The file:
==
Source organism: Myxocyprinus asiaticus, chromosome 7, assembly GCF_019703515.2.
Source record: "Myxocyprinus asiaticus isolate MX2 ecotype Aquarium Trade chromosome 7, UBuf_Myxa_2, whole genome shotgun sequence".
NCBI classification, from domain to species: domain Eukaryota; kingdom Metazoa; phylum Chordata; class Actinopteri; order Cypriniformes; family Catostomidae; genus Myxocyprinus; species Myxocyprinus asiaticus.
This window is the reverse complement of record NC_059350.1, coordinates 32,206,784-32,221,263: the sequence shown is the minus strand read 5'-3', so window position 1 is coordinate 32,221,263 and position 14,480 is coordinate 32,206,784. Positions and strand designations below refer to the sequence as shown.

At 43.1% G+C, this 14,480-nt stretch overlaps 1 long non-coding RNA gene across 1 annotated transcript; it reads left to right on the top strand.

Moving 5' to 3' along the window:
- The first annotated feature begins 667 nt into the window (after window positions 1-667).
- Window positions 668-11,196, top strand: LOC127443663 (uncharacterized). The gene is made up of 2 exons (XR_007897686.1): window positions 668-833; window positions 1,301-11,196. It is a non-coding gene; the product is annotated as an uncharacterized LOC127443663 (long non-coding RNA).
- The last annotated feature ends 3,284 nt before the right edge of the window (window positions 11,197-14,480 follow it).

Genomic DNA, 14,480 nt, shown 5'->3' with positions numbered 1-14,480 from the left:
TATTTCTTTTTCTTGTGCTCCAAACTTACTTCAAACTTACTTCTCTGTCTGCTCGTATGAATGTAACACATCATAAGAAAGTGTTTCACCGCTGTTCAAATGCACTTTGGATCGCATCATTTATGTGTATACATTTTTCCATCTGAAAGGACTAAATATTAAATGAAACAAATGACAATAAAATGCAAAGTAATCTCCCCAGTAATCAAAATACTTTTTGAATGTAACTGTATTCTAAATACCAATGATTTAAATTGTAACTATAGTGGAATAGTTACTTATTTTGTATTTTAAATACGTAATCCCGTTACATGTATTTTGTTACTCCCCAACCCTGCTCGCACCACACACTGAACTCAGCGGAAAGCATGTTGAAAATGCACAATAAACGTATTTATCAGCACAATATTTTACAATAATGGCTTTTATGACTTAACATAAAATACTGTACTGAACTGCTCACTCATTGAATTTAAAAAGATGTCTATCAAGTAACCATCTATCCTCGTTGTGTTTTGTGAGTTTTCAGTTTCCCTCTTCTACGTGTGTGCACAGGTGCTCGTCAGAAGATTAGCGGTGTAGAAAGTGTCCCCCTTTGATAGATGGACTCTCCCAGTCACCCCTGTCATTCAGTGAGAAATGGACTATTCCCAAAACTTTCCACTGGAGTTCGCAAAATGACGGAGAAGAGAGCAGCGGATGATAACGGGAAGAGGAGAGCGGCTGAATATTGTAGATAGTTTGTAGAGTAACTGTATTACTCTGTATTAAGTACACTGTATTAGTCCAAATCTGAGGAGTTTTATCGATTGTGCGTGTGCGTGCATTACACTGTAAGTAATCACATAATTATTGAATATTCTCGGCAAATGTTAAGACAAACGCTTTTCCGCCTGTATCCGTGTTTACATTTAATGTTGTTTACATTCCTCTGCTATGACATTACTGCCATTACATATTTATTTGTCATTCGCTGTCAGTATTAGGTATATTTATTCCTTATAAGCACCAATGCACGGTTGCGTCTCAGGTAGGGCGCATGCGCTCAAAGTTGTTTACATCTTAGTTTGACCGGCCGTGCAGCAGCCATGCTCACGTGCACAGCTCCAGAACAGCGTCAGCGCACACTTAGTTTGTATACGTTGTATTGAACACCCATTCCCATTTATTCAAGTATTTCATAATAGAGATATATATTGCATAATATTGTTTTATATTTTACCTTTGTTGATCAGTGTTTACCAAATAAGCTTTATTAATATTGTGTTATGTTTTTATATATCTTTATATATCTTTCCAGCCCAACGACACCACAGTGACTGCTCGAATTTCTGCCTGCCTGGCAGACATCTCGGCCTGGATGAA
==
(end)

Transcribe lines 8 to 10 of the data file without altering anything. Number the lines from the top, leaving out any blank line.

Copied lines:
- Window positions 668-11,196, top strand: LOC127443663 (uncharacterized). The gene is made up of 2 exons (XR_007897686.1): window positions 668-833; window positions 1,301-11,196. It is a non-coding gene; the product is annotated as an uncharacterized LOC127443663 (long non-coding RNA).
- The last annotated feature ends 3,284 nt before the right edge of the window (window positions 11,197-14,480 follow it).

Genomic DNA, 14,480 nt, shown 5'->3' with positions numbered 1-14,480 from the left: